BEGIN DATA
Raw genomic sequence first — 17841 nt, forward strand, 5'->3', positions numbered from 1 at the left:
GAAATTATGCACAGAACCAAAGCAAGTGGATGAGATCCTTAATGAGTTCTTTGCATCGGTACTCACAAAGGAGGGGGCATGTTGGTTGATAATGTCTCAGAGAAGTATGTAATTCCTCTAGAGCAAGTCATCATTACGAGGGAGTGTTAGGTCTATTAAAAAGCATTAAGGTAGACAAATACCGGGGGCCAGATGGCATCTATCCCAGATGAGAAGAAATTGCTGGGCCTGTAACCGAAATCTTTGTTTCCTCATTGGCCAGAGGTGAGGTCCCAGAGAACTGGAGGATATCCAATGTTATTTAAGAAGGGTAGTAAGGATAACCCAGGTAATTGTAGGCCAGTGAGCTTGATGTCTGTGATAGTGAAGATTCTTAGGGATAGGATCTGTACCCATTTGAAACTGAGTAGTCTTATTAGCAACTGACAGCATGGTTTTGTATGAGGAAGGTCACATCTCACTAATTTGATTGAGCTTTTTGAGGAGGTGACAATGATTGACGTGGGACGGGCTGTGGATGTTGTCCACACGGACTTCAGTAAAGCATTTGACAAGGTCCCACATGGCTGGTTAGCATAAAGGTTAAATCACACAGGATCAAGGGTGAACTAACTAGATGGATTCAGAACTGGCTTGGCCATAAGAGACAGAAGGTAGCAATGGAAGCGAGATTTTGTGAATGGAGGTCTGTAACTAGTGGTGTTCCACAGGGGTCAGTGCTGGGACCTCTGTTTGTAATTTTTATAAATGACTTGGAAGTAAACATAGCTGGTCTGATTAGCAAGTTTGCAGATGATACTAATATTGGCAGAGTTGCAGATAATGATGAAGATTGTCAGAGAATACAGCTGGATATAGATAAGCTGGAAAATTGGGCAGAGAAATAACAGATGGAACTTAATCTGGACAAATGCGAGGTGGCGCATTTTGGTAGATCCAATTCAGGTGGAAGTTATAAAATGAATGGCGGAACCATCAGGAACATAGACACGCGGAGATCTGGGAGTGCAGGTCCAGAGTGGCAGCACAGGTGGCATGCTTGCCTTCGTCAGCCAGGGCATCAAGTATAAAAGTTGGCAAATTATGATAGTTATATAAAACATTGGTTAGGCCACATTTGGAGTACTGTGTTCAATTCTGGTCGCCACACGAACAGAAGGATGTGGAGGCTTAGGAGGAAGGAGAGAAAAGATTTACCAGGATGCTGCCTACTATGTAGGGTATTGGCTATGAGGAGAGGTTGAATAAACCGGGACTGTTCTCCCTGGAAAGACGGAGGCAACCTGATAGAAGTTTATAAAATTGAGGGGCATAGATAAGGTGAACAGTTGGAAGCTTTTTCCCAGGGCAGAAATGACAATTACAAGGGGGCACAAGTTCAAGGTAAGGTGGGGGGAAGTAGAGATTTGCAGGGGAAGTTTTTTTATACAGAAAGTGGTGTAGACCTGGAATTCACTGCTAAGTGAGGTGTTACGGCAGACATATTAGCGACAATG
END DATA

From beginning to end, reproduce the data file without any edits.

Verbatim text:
Raw genomic sequence first — 17841 nt, forward strand, 5'->3', positions numbered from 1 at the left:
GAAATTATGCACAGAACCAAAGCAAGTGGATGAGATCCTTAATGAGTTCTTTGCATCGGTACTCACAAAGGAGGGGGCATGTTGGTTGATAATGTCTCAGAGAAGTATGTAATTCCTCTAGAGCAAGTCATCATTACGAGGGAGTGTTAGGTCTATTAAAAAGCATTAAGGTAGACAAATACCGGGGGCCAGATGGCATCTATCCCAGATGAGAAGAAATTGCTGGGCCTGTAACCGAAATCTTTGTTTCCTCATTGGCCAGAGGTGAGGTCCCAGAGAACTGGAGGATATCCAATGTTATTTAAGAAGGGTAGTAAGGATAACCCAGGTAATTGTAGGCCAGTGAGCTTGATGTCTGTGATAGTGAAGATTCTTAGGGATAGGATCTGTACCCATTTGAAACTGAGTAGTCTTATTAGCAACTGACAGCATGGTTTTGTATGAGGAAGGTCACATCTCACTAATTTGATTGAGCTTTTTGAGGAGGTGACAATGATTGACGTGGGACGGGCTGTGGATGTTGTCCACACGGACTTCAGTAAAGCATTTGACAAGGTCCCACATGGCTGGTTAGCATAAAGGTTAAATCACACAGGATCAAGGGTGAACTAACTAGATGGATTCAGAACTGGCTTGGCCATAAGAGACAGAAGGTAGCAATGGAAGCGAGATTTTGTGAATGGAGGTCTGTAACTAGTGGTGTTCCACAGGGGTCAGTGCTGGGACCTCTGTTTGTAATTTTTATAAATGACTTGGAAGTAAACATAGCTGGTCTGATTAGCAAGTTTGCAGATGATACTAATATTGGCAGAGTTGCAGATAATGATGAAGATTGTCAGAGAATACAGCTGGATATAGATAAGCTGGAAAATTGGGCAGAGAAATAACAGATGGAACTTAATCTGGACAAATGCGAGGTGGCGCATTTTGGTAGATCCAATTCAGGTGGAAGTTATAAAATGAATGGCGGAACCATCAGGAACATAGACACGCGGAGATCTGGGAGTGCAGGTCCAGAGTGGCAGCACAGGTGGCATGCTTGCCTTCGTCAGCCAGGGCATCAAGTATAAAAGTTGGCAAATTATGATAGTTATATAAAACATTGGTTAGGCCACATTTGGAGTACTGTGTTCAATTCTGGTCGCCACACGAACAGAAGGATGTGGAGGCTTAGGAGGAAGGAGAGAAAAGATTTACCAGGATGCTGCCTACTATGTAGGGTATTGGCTATGAGGAGAGGTTGAATAAACCGGGACTGTTCTCCCTGGAAAGACGGAGGCAACCTGATAGAAGTTTATAAAATTGAGGGGCATAGATAAGGTGAACAGTTGGAAGCTTTTTCCCAGGGCAGAAATGACAATTACAAGGGGGCACAAGTTCAAGGTAAGGTGGGGGGAAGTAGAGATTTGCAGGGGAAGTTTTTTTATACAGAAAGTGGTGTAGACCTGGAATTCACTGCTAAGTGAGGTGTTACGGCAGACATATTAGCGACAATG